>>> show_transformation(J, shift_by_x)
* * * .   * * * .   . . . .   . . . .  
* . . .   * . . .   . . . .   . . . .  
. . . .   . . . .   . . . .   . . . .  
. . . .   . . . .   . . . .   . . . .  

* * * .   * * * .   . . . .   . . . .  
* . . .   * . . .   . . . .   . . . .  
. . . .   . . . .   . . . .   . . . .  
. . . .   . . . .   . . . .   . . . .  

* * * .   * * * .   . . . .   . . . .  
* . . .   * . . .   . . . .   . . . .  
. . . .   . . . .   . . . .   . . . .  
. . . .   . . . .   . . . .   . . . .  

* * * .   * * * .   . . . .   . . . .  
* . . .   * . . .   . . . .   . . . .  
. . . .   . . . .   . . . .   . . . .  
. . . .   . . . .   . . . .   . . . .  

* * * .   * * * .   . . . .   . . . .  
* . . .   * . . .   . . . .   . . . .  
. . . .   . . . .   . . . .   . . . .  
. . . .   . . . .   . . . .   . . . .

The truth will not turn out to generate all possible parts. It is necessary to add still the direction and every time to do shifts in both parties. The final version is on Gitkhab.

It is good to receive all possible provisions for each part, it is necessary to touch all turning angles and all amount of shifts:
def generate_permutations(tensor):
    for x_rotations in xrange(4):
        for y_rotations in xrange(4):
            for z_rotations in xrange(4):
                for x_shifts in xrange(3):
                    for x_direction in (-1, 1):
                        for y_shifts in xrange(3):
                            for y_direction in (-1, 1):
                                for z_shifts in xrange(3):
                                    for z_direction in (-1, 1):
                                        permutation = apply_transformation(tensor, rotate_by_x, times=x_rotations)
                                        permutation = apply_transformation(permutation, rotate_by_y, times=y_rotations)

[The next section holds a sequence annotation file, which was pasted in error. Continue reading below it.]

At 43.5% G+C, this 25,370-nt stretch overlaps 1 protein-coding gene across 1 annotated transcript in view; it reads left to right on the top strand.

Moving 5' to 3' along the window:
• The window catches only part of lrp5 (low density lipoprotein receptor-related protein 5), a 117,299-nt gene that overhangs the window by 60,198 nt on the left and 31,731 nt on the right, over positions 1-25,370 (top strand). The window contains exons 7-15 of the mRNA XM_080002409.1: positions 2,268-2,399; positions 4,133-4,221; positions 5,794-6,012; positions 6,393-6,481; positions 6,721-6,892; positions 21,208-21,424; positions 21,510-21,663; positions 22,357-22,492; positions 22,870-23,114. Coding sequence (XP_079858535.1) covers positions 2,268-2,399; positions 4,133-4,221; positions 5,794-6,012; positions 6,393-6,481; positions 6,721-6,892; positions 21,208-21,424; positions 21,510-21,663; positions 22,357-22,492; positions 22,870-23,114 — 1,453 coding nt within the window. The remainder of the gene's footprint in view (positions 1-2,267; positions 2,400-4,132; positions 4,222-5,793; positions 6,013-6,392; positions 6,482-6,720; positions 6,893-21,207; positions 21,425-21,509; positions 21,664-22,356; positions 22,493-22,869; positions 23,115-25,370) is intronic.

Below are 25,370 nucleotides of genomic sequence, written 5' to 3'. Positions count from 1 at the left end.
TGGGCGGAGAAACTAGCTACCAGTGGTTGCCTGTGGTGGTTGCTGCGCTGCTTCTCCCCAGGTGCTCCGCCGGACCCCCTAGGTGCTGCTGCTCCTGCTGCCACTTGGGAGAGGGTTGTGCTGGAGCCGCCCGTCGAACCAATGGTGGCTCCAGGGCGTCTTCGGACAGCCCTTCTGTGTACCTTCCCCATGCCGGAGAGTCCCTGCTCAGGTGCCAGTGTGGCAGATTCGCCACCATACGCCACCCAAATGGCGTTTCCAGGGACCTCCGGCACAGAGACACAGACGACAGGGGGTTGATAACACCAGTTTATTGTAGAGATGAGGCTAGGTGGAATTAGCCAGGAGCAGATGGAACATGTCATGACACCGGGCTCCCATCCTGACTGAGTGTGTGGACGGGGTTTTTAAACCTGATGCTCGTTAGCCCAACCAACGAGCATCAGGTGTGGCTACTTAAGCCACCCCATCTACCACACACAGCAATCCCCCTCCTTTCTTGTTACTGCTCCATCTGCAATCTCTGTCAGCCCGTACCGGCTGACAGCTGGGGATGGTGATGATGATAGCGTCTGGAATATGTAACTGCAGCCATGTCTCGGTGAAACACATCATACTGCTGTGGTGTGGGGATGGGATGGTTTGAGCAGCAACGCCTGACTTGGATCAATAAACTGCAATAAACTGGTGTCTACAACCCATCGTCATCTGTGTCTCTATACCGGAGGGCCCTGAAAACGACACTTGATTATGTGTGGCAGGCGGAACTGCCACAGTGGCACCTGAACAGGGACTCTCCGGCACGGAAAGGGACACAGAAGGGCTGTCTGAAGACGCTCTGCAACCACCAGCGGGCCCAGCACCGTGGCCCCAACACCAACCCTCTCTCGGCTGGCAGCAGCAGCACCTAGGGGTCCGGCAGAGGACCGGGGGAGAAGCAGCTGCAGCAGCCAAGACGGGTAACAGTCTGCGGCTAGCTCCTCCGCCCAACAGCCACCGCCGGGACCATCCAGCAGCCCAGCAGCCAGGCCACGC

permutation = apply_transformation(permutation, rotate_by_z, times=z_rotations)
                                        permutation = apply_transformation(permutation, shift_by_x, direction=x_direction, times=x_shifts)
                                        permutation = apply_transformation(permutation, shift_by_y, direction=y_direction, times=y_shifts)
                                        permutation = apply_transformation(permutation, shift_by_z, direction=z_direction, times=z_shifts)
                                        yield permutation

Many combinations are duplicated. For example to rotate a cube it is useless, it does not add new combinations:
>>> Qs = list(generate_permutations(Q))
>>> show_tensors(sample(Qs, 10))
* * . .   * * . .   . . . .   . . . .  
* * . .   * * . .   . . . .   . . . .  
. . . .   . . . .   . . . .   . . . .  
. . . .   . . . .   . . . .   . . . .  

* * . .   * * . .   . . . .   . . . .  
* * . .   * * . .   . . . .   . . . .  
. . . .   . . . .   . . . .   . . . .  
. . . .   . . . .   . . . .   . . . .  

. * * .   . * * .   . . . .   . . . .  
. * * .   . * * .   . . . .   . . . .  
. . . .   . . . .   . . . .   . . . .  
. . . .   . . . .   . . . .   . . . .  

. * * .   . * * .   . . . .   . . . .  
. * * .   . * * .   . . . .   . . . .  
. . . .   . . . .   . . . .   . . . .  
. . . .   . . . .   . . . .   . . . .  

. * * .   . * * .   . . . .   . . . .  
. * * .   . * * .   . . . .   . . . .  
. . . .   . . . .   . . . .   . . . .